BY the time you read this there may be a ceasefire in Gaza.
Then again the airstrikes, shelling and rocket attacks may be as intensive as ever. Such has been the contradictory and speculatory nature of reports that a truce deal is in the offing between Palestinians and Israelis in this fiercely contested coastal strip of land.
At the time of writing, Gazans were rushing to shops and banks, making the most of a five-hour 'humanitarian' ceasefire while reports suggested Israeli negotiators had approved talks in Cairo and were waiting on the final decision of Israeli Prime Minister Benjamin Netanyahu's security cabinet as to whether a permanent truce would begin today.
Should a ceasefire take hold in the hours and days ahead, and my hunch is that it will, then any analysis column like this is a good place to examine how such a deal might be brokered and by whom.
Much has been made lately about Egypt's role as mediator during this round of Gaza hostilities. But word on the ground is that Hamas is not best disposed towards the current Cairo regime for a raft of reasons.
To begin with it is worth remembering it was Egyptian President Abdel Fattah al Sisi's military crackdown on the Muslim Brotherhood that in turn pressurised Hamas, for whom the Brotherhood were key benefactors and supporters.
As part of this punitive campaign the Egyptian authorities targeted the crucial smuggling tunnels that Hamas has used to bring supplies into Gaza from Sinai. Egypt too has been reluctant to open the vital Rafah crossing point that links the two territories.
Hamas leaders are also said to have been angered by the fact that Egypt did not communicate directly with them. Instead, Cairo, in talks with Israel, chose to work through the Palestinian Authority, which is dominated by Hamas's Palestinian political rivals, Fatah.
Outraged at the pre-conditions Egypt has allegedly proposed without consulting them, Hamas's frustration was summed up the other day by one official who, when asked by journalists to comment on reports that Egypt had brokered a ceasefire, caustically remarked the first he had heard of it was from the media itself.
All this of course is not to say that Hamas has not had its men in Cairo doing the diplomatic rounds, even if their lurking perception is of President al Sisi's regime being too close to Israel for comfort.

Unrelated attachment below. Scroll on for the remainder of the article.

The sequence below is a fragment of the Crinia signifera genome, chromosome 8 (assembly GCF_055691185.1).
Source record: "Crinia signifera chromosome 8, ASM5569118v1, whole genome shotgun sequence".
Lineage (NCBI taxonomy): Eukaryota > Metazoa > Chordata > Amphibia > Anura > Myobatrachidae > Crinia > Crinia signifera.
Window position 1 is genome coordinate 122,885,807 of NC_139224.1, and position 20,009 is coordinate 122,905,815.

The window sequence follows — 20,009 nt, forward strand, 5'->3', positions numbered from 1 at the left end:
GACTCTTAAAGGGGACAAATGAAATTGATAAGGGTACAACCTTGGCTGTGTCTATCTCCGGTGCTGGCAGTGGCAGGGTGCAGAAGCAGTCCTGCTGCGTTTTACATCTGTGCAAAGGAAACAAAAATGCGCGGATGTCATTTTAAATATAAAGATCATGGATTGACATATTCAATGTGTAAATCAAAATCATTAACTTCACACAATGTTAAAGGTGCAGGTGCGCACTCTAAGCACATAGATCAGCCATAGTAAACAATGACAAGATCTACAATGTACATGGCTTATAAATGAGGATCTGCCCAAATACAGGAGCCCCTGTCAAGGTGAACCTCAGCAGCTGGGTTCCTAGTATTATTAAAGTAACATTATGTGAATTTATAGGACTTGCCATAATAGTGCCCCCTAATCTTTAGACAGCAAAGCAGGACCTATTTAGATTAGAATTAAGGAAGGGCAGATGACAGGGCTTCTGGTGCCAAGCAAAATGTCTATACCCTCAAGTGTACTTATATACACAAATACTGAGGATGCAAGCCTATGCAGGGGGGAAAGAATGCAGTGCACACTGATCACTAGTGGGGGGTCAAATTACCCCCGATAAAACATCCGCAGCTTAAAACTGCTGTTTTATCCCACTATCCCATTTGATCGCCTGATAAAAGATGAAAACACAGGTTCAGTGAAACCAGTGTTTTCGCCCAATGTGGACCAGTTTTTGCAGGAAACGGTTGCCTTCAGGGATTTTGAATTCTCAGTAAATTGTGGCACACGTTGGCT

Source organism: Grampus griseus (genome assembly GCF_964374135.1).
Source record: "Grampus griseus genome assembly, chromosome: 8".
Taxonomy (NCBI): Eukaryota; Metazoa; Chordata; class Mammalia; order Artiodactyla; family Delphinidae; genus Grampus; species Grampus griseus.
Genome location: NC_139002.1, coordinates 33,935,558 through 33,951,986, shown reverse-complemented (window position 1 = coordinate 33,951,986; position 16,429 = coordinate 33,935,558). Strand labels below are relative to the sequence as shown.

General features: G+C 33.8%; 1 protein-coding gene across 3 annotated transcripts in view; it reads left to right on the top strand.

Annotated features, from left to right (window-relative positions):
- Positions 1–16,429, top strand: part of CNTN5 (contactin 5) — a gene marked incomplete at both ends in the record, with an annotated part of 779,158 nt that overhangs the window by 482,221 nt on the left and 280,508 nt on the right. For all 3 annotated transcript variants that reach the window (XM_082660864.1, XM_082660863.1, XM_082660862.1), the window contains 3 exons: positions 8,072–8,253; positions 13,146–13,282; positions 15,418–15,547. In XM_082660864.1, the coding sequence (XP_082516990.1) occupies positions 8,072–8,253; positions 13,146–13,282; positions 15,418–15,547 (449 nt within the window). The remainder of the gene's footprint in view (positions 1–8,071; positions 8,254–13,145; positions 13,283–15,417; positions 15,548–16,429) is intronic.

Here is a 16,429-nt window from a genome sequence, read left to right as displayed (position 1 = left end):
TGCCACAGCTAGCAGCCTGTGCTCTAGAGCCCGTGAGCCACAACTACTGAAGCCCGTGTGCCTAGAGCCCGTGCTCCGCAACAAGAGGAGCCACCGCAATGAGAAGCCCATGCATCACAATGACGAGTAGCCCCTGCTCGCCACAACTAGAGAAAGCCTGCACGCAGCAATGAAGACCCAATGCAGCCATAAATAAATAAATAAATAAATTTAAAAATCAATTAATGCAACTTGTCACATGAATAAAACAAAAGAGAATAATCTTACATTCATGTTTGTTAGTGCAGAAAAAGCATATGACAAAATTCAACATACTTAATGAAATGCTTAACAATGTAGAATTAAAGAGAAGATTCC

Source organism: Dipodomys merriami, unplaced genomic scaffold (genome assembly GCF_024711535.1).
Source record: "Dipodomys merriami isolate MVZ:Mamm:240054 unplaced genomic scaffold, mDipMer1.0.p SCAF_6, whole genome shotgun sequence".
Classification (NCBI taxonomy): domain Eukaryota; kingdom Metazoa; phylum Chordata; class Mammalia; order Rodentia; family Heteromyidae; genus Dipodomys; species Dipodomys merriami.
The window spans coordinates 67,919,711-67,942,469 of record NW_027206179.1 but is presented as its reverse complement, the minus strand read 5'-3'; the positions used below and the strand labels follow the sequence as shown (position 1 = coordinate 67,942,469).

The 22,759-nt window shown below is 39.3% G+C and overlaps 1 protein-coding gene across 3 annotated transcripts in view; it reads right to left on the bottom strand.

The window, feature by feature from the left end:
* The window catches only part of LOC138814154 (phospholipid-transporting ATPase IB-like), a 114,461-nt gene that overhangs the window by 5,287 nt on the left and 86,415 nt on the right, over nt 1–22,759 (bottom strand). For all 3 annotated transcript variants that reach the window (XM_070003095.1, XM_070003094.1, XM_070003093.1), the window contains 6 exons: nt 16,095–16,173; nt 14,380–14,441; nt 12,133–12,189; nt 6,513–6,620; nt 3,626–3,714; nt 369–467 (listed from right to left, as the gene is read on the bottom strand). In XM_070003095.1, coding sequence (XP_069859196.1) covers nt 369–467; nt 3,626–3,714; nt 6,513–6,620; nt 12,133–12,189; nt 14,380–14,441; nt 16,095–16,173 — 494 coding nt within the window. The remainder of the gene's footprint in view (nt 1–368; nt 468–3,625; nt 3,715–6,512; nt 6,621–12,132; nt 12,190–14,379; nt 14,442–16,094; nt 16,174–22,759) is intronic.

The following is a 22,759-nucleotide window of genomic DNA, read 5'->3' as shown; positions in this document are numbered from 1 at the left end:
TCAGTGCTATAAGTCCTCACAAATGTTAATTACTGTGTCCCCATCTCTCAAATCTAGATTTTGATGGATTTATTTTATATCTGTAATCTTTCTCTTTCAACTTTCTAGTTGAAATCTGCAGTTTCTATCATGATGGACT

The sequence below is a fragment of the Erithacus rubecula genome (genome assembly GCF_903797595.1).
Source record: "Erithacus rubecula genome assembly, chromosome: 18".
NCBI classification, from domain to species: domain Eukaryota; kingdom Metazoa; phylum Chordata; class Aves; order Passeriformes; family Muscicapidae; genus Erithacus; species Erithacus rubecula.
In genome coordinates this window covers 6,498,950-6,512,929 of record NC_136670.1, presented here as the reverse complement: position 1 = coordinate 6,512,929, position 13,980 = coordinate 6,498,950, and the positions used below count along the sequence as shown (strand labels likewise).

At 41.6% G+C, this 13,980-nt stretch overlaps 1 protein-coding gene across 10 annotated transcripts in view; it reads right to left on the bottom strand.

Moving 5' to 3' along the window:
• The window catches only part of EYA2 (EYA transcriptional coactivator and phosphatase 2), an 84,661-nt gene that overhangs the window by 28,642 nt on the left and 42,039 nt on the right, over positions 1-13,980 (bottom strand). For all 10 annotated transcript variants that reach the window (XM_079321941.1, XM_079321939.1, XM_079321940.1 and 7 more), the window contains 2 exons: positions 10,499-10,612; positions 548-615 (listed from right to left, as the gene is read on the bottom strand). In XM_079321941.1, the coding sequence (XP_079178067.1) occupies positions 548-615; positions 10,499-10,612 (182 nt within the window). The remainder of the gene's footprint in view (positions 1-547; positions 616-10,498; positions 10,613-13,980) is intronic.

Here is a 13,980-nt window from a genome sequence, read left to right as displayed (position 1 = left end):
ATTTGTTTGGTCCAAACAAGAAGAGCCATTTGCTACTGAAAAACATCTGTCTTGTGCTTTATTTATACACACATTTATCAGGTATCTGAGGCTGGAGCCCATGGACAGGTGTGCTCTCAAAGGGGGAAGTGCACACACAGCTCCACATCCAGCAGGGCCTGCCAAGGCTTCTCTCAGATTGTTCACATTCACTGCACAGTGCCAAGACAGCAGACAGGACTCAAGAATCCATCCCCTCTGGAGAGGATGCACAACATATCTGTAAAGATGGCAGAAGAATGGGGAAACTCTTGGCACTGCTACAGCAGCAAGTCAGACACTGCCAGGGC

Given this Hamas suspicion of Egyptian motives, other players have been busy usurping Cairo's role and increasing their own leverage in the region by presenting themselves as the preferred conduit in any serious negotiations between Hamas, Israel and the US.
Enter Qatar, that Middle Eastern country that these days carries a massive amount of diplomatic and geopolitical clout despite its comparative obscurity in most people's eyes.
Qatar is regarded by most Middle East watchers as a small but hugely influential country. One that has a remarkable ability to run with the Islamist hare and hunt with the Western hounds. All the indications are that the Qatari leadership has consistently been in consultations with Hamas over a fresh ceasefire proposal.
Turkey has also been keen to get in on the act as a mediator, but Israel remains on uneasy diplomatic terms with Ankara matched only by its wariness of Hamas's growing ties to Qatar.
Increasingly important as Qatar and Turkey are, Egypt however remains the only player among the three that has a direct hand in enforcing the terms of any ceasefire agreement when it comes to Sinai security, a crucial consideration for hostilities on the ground.
If anything, it is this proliferation of mediators and their often conflicting or contradictory long term objectives that many analysts say have delayed efforts to de-escalate tensions in Gaza
Yesterday's break in 10 days of fighting was requested by the UN to allow residents of Gaza to gather supplies and repair damage to infrastructure such as water mains and power. Gaza health officials say at least 224 Palestinians, mostly civilians, have been killed. In Israel, one civilian has been killed by fire from Gaza.
Just a few weeks ago in this column I outlined why I thought Hamas was vulnerable at this particular time and how the Israeli military would be keen to exploit that weakness. After Israel's latest onslaught, some military and intelligence analysts are already pointing to the fact that, far from seriously damaging Hamas, its leadership largely remains intact.
Another indication of the group's resilience, they say, is that it appears far from desperate to negotiate a ceasefire with the Israelis.
According to one account, on July 9, a senior Arab diplomat in Amman, Jordan, passed on a report from one of his Egyptian colleagues: Egyptian President Abdel Fattah al Sisi had been in touch with the Hamas leadership, he said, offering to mediate the conflict.
"Hamas turned him down," the diplomat reported. "They said, 'If Israel wants to come, let them come.'" Since then the Israeli military juggernaut has come and many Gazans have paid the ultimate price. For now, there is some respite. The hope must be that, through negotiations and diplomacy, this calm can be sustained.